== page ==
It is easy to check the derivative, $I_{n,k}'(y)$ is correct by considering the coefficient of $\cos((ak+bl)y)/(\sin^k(ky)\sin^l(ly))$ for each $a$, $b$. If $a\neq b$ then you get zero, otherwise for $a=b=n-2r$, $(ak+bl)y=(n-2r)ny$ and you get $\frac{1}{2}(-1)^r\binom{n}{r}\lambda_{0,0}\cos((n-2r)ny)$. Then $\sin^n(ny)$ arises from the binomial expansion: $$(-1)^{n/2}2^{-n}\sum_{r=0}^n (-1)^r\binom{n}{r}\cos((n-2r)ny)=\sin^n(ny).$$

Note that $I_{n,k}(0)=0$ because, being the integral of something well-behaved at $0$, $I_{n,k}(y)$ must be continuous at $0$, so its numerator must vanish to order $n-2$ like its denominator. Using L'H\^{o}pital, taking $n-2$ derivatives of the numerator gives only sines, which themselves vanish at 0. To evaluate $I_{n,k}(\pi/n)$, note that $\sin(k\pi/n)=\sin(l\pi/n)$ and $\sin(((n-1-2r)k+(n-1-2s)l)y)=\sin(2(r-s)k\pi/n)$. Conditioning on $r-s=d>0$, you get (e.g., by considering partial fractions in $k$) $$\sum_{s=0}^{n-1-d}\lambda_{s+d,s}= \frac{(-1)^d(n-1)!\binom{n-2}{d-1}}{(k-1)^{\underline{\smash{n-1}}}}\lambda_{0,0},$$ and similarly for $d<0$ with the opposite sign, and using $-d$ in place of $d$. Using the binomial expansion of $(1-e^{2\pi ik/n})^{n-2}$, you get $$\sum_{d=1}^{n-1}(-1)^d\binom{n-2}{d-1}\sin\left(\frac{2dk\pi}{n}\right)= (-1)^{n/2}2^{n-2}\sin^{n-2}\left(\frac{k\pi}{n}\right)\sin(k\pi)$$ So finally, putting the pieces together, $$\frac{n}{\pi}I_{n,k}\left(\frac{\pi}{n}\right)=\frac{n\sum_{r=0}^{n-1}\sum_{s=0}^{n-1}\lambda_{r,s}\sin\left(\frac{2(r-s)k\pi}{n}\right)} {\pi kl\sin^{k-1}\left(\frac{k\pi}{n}\right)\sin^{l-1}\left(\frac{l\pi}{n}\right)}=\frac{n!\sin(k\pi)}{\pi k^{\underline{\smash{n+1}}}}$$ which (for even $n$) we recognise as $\binom{n}{k}$ by the reflection formula for factorials.

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(not an answer)

I've found a way to convert the integral evaluation to a binomial sum identity. Incidentally, this gives the details leading up to the follow-up question here.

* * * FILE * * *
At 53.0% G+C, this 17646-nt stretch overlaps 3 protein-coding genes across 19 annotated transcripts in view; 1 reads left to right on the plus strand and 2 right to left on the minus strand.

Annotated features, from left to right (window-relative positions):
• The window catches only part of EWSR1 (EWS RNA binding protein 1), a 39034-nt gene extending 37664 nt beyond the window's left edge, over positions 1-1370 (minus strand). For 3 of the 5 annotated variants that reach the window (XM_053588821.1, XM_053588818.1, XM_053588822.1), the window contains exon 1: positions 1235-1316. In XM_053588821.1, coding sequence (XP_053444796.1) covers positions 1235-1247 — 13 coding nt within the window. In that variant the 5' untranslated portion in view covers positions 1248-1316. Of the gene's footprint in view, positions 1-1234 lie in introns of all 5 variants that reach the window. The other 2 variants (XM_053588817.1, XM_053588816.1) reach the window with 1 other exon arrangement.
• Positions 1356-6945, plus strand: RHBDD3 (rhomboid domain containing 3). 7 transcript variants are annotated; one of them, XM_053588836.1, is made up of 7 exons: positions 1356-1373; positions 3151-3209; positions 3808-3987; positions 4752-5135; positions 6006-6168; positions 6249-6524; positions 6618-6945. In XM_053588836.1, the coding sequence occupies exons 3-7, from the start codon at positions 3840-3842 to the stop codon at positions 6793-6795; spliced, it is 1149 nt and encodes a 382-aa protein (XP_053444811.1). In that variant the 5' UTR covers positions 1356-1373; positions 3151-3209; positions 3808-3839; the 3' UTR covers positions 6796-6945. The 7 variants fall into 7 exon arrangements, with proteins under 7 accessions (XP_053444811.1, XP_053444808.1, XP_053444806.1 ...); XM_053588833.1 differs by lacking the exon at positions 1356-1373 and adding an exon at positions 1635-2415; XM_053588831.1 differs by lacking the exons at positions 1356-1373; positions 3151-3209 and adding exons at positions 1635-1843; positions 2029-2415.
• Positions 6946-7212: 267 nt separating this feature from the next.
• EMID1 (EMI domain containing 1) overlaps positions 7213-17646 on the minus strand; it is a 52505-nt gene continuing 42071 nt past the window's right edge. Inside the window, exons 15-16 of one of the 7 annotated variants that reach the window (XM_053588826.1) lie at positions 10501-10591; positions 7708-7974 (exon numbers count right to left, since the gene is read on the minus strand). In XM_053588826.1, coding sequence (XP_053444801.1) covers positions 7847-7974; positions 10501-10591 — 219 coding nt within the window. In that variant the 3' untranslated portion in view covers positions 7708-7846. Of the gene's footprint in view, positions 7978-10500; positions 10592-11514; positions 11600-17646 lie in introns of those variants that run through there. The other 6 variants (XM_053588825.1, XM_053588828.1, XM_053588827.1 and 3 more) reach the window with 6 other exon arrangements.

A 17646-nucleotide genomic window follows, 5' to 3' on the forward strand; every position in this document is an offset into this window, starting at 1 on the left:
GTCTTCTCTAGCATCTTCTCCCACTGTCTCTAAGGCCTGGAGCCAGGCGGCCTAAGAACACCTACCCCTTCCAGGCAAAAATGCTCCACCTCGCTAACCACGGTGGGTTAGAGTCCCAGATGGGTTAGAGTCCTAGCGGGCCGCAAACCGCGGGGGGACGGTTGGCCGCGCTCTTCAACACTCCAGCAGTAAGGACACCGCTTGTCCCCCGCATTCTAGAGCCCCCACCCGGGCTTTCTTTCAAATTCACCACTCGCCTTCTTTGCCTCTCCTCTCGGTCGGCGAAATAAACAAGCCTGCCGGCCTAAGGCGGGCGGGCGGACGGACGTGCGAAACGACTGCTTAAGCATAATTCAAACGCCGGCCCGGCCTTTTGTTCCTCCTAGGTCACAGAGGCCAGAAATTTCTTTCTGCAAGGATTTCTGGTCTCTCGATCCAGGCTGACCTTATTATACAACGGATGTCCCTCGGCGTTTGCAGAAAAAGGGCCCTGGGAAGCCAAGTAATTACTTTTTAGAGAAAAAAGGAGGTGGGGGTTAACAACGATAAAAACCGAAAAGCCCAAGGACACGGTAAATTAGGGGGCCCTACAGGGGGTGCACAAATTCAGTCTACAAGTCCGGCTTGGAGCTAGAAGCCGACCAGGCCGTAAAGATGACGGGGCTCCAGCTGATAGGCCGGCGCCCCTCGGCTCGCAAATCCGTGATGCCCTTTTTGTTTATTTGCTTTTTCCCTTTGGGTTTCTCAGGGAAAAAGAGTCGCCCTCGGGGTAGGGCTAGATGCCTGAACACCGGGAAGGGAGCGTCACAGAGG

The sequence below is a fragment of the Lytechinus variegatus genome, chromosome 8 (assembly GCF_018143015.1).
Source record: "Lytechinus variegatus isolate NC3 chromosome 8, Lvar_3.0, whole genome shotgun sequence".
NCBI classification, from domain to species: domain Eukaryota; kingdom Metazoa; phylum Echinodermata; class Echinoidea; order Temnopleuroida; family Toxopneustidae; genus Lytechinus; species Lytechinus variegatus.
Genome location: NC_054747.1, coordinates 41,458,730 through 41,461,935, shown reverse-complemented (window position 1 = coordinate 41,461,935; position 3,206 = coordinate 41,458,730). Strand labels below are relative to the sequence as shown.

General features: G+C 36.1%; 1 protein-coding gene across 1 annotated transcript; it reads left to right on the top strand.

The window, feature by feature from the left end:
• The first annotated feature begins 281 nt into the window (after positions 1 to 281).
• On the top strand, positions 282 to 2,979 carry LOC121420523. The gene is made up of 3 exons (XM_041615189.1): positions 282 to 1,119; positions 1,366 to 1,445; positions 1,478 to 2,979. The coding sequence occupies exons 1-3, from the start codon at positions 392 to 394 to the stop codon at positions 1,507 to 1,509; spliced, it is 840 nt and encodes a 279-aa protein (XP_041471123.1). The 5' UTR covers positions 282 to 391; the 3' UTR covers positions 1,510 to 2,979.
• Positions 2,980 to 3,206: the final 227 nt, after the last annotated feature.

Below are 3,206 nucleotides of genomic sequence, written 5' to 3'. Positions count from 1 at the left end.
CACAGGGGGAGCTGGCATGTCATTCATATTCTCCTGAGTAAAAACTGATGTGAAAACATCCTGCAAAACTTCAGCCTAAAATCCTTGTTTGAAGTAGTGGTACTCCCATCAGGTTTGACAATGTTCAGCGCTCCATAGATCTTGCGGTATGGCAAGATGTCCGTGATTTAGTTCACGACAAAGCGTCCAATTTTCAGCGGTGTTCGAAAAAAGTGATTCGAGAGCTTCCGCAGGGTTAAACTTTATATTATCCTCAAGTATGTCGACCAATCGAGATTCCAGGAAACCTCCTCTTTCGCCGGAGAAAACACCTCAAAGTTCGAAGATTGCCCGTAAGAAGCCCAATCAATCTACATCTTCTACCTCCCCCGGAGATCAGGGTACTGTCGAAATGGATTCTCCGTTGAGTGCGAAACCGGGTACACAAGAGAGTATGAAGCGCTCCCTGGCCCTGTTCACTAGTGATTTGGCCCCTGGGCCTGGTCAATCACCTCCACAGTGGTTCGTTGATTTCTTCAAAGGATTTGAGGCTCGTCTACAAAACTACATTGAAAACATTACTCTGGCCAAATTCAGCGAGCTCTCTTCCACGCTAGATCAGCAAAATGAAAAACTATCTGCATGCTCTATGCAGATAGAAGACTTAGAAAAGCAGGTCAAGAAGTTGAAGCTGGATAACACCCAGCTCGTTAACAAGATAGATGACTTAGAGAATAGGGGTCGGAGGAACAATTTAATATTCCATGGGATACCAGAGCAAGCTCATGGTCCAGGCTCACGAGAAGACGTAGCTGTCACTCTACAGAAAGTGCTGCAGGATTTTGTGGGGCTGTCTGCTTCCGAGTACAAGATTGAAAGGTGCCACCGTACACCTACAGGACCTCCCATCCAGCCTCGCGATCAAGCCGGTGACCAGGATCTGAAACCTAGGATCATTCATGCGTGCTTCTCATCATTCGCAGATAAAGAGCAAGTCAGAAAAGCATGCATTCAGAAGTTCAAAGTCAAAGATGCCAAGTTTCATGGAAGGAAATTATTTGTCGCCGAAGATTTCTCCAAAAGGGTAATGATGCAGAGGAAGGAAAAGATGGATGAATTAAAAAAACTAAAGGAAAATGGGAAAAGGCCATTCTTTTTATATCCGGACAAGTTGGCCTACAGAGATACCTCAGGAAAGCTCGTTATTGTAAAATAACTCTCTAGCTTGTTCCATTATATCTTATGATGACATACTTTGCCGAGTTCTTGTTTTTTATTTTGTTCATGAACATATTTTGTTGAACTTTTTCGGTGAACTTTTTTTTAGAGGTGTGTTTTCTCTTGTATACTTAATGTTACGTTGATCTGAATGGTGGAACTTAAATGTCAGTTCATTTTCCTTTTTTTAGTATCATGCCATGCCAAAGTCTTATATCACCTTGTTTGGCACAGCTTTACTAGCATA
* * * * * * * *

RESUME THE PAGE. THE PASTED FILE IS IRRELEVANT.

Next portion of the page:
I have highlighted (in bold) where we need some potential rigor to make this argument complete.

Let $\zeta=e^{\pmb{i}x/n}, \pmb{i}=\sqrt{-1}$. Equation (1) becomes an integral along an arc on the unit circle $$\frac{n}{\pmb{i}\pi}\int_1^{e^{\pmb{i}\pi/n}}\frac{(\zeta^n-\zeta^{-n})^n} {(\zeta^k-\zeta^{-k})^k(\zeta^{n-k}-\zeta^{-(n-k)})^{n-k}}\frac{d\zeta}{\zeta}=\binom{n}k. \tag3$$ Define the rational complex functions (with a pole at the origin) $f_m(z)=(z^m-z^{-m})^m$ and $$F_{n,k}(z)= \frac{f_n(z)}{f_k(z)f_{n-k}(z)}=\frac{(1-z^{2n})^nz^{-2k(n-k)}}{(1-z^{2k})^k(1-z^{2n-2k})^{n-k}} =\frac{(1-z^{2n})^n}{(1-z^{2k})^k(z^{2k}-z^{2n})^{n-k}}.$$ To verify (3), compute a contour integral around the unit circle $\mathcal{C}$ (oriented positively) $$\frac{n}{\pmb{i}\pi}\int_1^{e^{\pmb{i}\pi/n}}F_{n,k}(z)\frac{dz}z= \pmb{\frac{2n}{2\pmb{i}\pi}\int_1^{e^{\pmb{i}\pi/n}}F_{n,k}(z)\frac{dz}z= \frac1{2\pmb{i}\pi}\int_{\mathcal{C}}F_{n,k}(z)\frac{dz}z}=\text{Res}(F_{n,k}(z);0).$$ This is equivalent to determining the constant term in $F_{n,k}(z)$, which in turn reduces to the identity $$\sum (-1)^a\binom{n}a\binom{k+b-1}b\binom{n-k+c-1}c=\binom{n}k\tag4$$ where the sum runs through $a,b,c\geq0$ such that $(a+c)n+(b-c)k=k(n-k)$.

It remains to prove (4).

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  • $\begingroup$ This looks like the direction that motivated this: mathoverflow.net/questions/253835/… $\endgroup$ – Suvrit Nov 5 '16 at 1:08
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    $\begingroup$ $F_{n,k}(z)$ doesn't have the symmetry you need to extend the integral from the arc to the full unit circle. (In fact, it has singularities on the unit circle.) $\endgroup$ – Alex Selby Nov 5 '16 at 2:00
  • $\begingroup$ True. But, you may avoid singularities by small half-circles "bumps." $\endgroup$ – T. Amdeberhan Nov 5 '16 at 2:04
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    $\begingroup$ You can do that, but you haven't explained (or I haven't understood) why $2n$ times the integral along the arc is equal to the integral around the circle (deformed or otherwise). $\endgroup$ – Alex Selby Nov 5 '16 at 2:15